If governments are to finally accept their responsibility to guarantee access to safe, nutritious food for all the world’s people, there is now a clearly established roadmap of the policies needed to democratise and localise food economies in line with the principles of sharing and cooperation. The IPES-Food report has provided another valuable assessment and set of recommendations that strengthens the case for a global transition towards food systems that diversify production and nurture the environment in holistic ways, rebuilding biodiversity and rehabilitating degraded land. The core of the challenge is not a lack of evidence, as the report authors have again made clear; it is the ideological support for an outmoded model of agriculture that continues to generate huge profits for the few, at the expense of long-term healthy agro-ecosystems and secure livelihoods.
Adam Parsons
Adam Parsons is the editor at Share The World's Resources, (STWR), a London-based civil society organization campaigning for a fairer sharing of wealth, power and resources within and between nations. He can be contacted

Friday, June 10, 2016


Glyphosate -- Crushed it!!

(06 June, 2016) 

Europe just took an extraordinary vote, refusing to grant Monsanto a license for its main product and cornerstone of its empire - the cancer-linked weed killer glyphosate.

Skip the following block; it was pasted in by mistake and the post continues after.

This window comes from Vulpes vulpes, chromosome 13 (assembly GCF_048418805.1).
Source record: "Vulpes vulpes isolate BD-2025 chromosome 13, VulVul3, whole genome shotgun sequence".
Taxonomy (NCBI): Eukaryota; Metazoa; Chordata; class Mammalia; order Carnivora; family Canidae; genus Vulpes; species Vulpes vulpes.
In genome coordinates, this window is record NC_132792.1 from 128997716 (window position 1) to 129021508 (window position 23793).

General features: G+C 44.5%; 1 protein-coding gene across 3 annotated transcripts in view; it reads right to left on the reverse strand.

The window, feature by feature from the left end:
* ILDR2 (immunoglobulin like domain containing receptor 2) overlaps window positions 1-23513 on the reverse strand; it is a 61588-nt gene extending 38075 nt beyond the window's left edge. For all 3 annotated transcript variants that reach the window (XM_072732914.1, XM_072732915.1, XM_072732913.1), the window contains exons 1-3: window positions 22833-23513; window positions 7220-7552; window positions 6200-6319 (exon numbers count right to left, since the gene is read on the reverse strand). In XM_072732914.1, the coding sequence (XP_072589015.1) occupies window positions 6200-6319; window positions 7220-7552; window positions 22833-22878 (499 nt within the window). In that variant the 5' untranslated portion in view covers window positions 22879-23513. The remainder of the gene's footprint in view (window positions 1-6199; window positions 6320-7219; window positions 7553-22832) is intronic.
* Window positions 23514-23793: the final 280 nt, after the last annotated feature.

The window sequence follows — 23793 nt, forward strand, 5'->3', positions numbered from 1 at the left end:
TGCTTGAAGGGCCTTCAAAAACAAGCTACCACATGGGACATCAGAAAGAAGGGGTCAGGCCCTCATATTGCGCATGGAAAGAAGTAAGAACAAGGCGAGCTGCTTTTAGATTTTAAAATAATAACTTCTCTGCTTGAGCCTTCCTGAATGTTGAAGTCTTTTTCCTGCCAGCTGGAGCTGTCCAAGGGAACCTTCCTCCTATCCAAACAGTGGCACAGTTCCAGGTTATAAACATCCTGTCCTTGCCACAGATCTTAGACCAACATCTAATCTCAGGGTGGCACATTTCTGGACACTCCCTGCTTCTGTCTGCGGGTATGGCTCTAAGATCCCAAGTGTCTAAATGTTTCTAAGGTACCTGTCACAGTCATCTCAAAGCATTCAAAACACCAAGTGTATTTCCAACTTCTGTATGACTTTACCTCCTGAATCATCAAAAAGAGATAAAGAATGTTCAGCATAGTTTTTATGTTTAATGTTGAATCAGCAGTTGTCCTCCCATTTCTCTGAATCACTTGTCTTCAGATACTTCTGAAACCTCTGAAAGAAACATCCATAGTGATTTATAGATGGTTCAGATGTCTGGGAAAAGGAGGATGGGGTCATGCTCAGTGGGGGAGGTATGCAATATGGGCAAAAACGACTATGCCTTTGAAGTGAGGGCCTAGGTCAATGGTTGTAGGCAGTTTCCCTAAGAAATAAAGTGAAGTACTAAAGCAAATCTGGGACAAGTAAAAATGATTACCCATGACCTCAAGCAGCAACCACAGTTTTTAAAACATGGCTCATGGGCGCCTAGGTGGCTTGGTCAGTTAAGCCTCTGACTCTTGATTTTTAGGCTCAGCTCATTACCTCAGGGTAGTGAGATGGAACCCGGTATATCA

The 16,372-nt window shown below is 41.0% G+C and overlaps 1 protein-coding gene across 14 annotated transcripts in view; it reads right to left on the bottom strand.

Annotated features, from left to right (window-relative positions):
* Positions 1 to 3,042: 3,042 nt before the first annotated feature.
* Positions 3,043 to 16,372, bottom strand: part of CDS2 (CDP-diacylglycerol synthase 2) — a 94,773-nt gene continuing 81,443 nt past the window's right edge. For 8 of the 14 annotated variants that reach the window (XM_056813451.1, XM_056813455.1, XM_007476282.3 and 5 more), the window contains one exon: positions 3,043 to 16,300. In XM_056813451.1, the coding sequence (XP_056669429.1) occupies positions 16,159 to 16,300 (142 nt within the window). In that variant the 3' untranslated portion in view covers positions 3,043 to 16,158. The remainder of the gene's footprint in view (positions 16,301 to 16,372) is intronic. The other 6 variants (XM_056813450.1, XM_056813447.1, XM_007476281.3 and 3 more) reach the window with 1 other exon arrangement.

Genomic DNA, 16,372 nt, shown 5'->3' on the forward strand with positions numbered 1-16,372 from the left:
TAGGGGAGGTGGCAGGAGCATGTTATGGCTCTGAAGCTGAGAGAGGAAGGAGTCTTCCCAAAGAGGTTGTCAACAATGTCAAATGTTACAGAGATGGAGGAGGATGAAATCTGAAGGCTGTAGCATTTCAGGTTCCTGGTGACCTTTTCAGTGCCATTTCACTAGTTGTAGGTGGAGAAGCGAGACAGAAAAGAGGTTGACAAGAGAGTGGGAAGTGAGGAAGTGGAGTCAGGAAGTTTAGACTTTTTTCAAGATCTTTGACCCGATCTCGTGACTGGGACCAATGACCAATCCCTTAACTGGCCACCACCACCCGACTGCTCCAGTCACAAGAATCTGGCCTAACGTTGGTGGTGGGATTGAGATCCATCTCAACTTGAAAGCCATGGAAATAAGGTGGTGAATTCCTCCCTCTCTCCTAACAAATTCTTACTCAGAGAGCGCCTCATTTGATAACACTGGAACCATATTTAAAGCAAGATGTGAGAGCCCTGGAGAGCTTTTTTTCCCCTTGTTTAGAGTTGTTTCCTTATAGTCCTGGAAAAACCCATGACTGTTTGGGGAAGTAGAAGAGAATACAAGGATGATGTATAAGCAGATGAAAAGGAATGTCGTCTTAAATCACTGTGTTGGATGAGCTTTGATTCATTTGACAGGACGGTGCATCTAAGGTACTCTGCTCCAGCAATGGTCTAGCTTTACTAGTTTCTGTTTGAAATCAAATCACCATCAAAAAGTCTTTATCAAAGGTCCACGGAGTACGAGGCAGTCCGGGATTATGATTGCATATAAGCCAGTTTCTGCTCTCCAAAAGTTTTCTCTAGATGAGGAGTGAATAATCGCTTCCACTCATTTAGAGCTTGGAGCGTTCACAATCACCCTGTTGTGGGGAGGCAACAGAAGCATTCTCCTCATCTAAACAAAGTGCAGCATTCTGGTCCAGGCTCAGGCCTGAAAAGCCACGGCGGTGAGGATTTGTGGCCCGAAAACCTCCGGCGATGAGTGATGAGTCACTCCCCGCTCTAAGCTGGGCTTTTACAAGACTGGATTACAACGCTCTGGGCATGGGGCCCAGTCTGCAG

Monsanto thought renewal of glyphosate was a done deal. But now, after over 2 million of us joined the biggest global petition against glyphosate ever and massive targeted public pressure, the future of the Monsanto model is more in question than ever before. 

Together we forced this from a formality for a new 15-year license into a heated political debate that ended up as a vote on an 18-month emergency extension. This week, European nations rejected even that. 

Leading EU parliamentarian Pavel Poc just said: “Avaaz is indisputably the driving force of the fight for glyphosate discontinuance."Here’s what we have done together to make what seemed impossible, possible: 

Creating the Opportunity

  • Avaaz staff met with the office of the Commissioner for Health and Food Safety last year and secured a crucial promise that the UN study, that found glyphosate probably causes cancer, would be included in Europe’s decision-making. Last week the Commissioner's top advisor said our push had played an important part in the debate.
  • Over a hundred thousand European Avaazers sent messages or made calls to their governments. We showed up every time it’s been debated in Brussels, ensuring that support collapsed, and the vote was suspended twice!
  • Throughout the last year we’ve been all over European media showing massive public rejection of glyphosate. Check out the media hits in The Guardian and Reuters!

Going National - Winning Champions One by One